Emily Gielnik has become the latest Westfield Matilda to notch up her 100th Westfield W-League appearance.
The 27th woman to reach the 100-game milestone, Gielnik joins the likes of Clare Polkinghorne, Caitlin Foord, Kyah Simon and Alanna Kennedy in reaching triple figures.
This kind of longevity doesn’t come easy. For Gielnik, like every other player in the 100-club, it took a lot to get to this milestone.
“Over those first few years it was tough financially to be able to play and sacrifice working and studying so that was a major part of getting through those first few seasons until it improved over time,” she said.
Signing as a teenager for Brisbane Roar in 2009, she has been a mainstay in the league and has now featured in 10 seasons, winning trophies with Brisbane Roar and Melbourne Victory, scoring 33 goals and counting.
Some things haven’t changed since her very first season. Her burst of speed down the wings, clever finishing and the enormous grin have been constant. But Gielnik has grown and developed in other ways.
“I think more than anything I’ve changed in regards to being more of a leader and having more of a leadership role," she said.
"When I started I was learning the ropes and looking up to the older girls.”
Those older girls include some of Australia’s finest: Lisa De Vanna, Lana Harch, Jo Burgess, and Kate McShea.
“I think I’ve changed in terms of how much I’ve developed my game but not only looking up to those people who were mentors for me but becoming one of those mentors,” Gielnik reflected.
Her teammates haven’t been her only mentors. In a career as long as Gielnik’s – and one that isn’t over yet – you don’t achieve anything solely on your own.
Of all the people who have been an immense support to Gielnik, she singles out one coach in particular: Jeff Hopkins.
“I had him in the first few years at Roar in the W-League even though I didn’t play that much, he was a mentor and really got the best out of me and maybe he’s the reason as to why I worked so hard to get the minutes I do now,” she said.
“Obviously I went and played with him at Victory that one season and he’s just been not only like a father-figure to me but a real professional mentor on and off the pitch and has always created the best opportunities for me to develop as a footballer.”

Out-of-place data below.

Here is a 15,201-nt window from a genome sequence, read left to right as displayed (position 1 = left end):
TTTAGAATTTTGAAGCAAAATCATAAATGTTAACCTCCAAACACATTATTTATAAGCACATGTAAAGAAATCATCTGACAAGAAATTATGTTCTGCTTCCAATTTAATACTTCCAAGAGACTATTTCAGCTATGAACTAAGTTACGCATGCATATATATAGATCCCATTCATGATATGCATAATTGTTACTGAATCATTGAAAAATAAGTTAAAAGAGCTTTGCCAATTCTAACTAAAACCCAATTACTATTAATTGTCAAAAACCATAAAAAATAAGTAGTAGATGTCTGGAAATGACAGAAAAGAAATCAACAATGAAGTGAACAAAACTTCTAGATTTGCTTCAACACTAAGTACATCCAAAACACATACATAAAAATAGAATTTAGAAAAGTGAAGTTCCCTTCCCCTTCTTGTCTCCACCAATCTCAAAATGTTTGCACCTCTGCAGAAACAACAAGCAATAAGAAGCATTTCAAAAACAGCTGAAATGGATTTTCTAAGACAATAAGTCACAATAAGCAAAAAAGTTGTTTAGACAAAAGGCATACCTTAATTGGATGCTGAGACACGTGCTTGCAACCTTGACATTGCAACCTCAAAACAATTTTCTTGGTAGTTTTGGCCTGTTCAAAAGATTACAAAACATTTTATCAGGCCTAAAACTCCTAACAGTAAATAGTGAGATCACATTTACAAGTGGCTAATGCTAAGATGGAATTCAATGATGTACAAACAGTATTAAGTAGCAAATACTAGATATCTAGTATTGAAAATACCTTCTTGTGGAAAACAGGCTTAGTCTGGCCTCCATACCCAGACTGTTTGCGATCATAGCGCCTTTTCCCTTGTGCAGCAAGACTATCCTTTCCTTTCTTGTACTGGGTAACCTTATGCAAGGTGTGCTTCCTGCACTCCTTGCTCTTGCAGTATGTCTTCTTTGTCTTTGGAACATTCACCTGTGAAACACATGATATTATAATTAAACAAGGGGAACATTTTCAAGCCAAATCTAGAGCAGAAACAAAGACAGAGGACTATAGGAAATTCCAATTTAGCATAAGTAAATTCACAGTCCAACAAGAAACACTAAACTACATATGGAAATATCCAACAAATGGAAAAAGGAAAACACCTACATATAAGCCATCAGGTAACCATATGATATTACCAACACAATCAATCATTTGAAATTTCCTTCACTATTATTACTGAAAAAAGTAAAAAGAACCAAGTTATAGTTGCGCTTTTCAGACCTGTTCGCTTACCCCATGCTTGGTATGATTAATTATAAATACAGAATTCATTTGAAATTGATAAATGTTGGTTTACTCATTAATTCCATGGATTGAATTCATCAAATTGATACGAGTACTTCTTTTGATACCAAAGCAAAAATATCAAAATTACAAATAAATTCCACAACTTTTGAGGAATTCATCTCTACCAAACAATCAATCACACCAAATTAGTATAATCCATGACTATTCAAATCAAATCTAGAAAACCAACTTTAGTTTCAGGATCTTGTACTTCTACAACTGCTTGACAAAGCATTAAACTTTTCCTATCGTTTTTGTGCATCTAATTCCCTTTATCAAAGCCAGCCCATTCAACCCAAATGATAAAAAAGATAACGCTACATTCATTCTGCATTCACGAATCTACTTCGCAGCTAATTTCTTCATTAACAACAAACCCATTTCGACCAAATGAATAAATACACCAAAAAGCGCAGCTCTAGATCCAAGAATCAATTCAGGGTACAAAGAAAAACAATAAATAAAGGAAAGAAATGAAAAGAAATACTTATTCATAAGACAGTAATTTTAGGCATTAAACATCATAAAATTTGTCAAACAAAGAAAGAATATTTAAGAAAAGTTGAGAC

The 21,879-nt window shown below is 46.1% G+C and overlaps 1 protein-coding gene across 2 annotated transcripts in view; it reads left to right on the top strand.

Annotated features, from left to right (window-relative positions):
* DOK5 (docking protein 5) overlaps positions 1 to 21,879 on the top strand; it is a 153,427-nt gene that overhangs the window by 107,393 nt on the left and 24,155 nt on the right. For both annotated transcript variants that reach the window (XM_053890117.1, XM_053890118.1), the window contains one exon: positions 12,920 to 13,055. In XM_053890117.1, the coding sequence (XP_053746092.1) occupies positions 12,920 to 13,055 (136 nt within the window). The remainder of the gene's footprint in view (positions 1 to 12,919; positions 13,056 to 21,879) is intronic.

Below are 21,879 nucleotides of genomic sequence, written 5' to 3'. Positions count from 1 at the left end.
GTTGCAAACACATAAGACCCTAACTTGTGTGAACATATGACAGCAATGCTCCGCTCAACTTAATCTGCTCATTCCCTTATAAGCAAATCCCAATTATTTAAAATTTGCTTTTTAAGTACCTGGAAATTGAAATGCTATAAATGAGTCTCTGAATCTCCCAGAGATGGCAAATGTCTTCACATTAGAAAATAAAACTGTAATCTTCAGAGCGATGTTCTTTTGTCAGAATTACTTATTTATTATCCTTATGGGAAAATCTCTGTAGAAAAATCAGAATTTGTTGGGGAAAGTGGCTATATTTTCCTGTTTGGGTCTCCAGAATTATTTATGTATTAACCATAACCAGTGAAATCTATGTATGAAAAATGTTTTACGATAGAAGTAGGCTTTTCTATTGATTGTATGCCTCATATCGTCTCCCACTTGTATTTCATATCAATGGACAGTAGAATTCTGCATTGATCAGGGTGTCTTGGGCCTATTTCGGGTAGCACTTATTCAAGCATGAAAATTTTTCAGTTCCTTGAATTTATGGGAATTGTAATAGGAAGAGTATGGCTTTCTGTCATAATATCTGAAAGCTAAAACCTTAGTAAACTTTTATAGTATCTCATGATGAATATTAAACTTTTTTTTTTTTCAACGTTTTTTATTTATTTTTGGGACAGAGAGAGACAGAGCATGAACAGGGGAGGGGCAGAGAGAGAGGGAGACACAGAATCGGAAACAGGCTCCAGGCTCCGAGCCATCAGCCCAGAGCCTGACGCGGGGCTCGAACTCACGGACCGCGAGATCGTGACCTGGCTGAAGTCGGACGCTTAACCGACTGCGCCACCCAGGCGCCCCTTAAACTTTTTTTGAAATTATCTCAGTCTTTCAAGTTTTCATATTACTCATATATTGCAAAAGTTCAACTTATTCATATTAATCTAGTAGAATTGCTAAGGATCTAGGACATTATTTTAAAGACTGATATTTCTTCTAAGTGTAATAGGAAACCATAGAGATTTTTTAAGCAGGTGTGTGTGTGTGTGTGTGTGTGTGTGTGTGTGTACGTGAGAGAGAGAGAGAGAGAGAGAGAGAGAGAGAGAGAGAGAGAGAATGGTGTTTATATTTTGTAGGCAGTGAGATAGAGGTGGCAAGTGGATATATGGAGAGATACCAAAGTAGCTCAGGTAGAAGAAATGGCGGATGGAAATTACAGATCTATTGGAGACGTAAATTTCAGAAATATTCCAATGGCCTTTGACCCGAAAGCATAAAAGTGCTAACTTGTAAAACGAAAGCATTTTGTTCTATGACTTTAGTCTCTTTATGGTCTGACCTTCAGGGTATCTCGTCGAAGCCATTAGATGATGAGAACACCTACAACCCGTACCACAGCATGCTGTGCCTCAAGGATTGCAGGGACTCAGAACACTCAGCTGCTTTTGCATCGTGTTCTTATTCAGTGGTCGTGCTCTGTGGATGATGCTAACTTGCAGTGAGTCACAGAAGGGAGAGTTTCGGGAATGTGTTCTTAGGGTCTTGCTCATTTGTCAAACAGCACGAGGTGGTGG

The Westfield W-League hasn’t just been the pinnacle of women’s football in Australia, it has been the launching pad for the careers of so many players into the national team and beyond.
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“It’s given me the platform in order to be selected and be able to showcase what I can do in the W-League and just improve your chances to be part of the Matildas and then once you’re in that Matildas squad, it’s kept you accountable,” Gielnik said.
This Westfield W-League season is set to be key as players look to impress new coach Tony Gustavsson, with the first major tournament of the cycle in the Tokyo Olympics inching ever closer.
Gielnik’s Roar have looked strong so far, but: “the only thing that we’re missing is the three points in every single game.” she admitted.
“I think the most exciting thing is we’re getting chances and we’re playing some really good football but we’re just not finishing, we’re not getting the points that we need. I wouldn’t say it’s been a rocky start but I think we’re on the up from here.”
Brisbane travel to Newcastle to take on the Jets in round four and Gielnik is set to play in game 101, something unfathomable to 17-year-old Emily back in 2009.
“When I started back in 2009, I wouldn’t have imagined that I would reach this milestone," she reflected.
"I definitely know I was capable of it but football can be short-lived and long-lived so it’s completely unpredictable as to how my journey or how my future was going to look.
"But I’m glad it ended in 100 games and I’m not slowing down anytime soon.”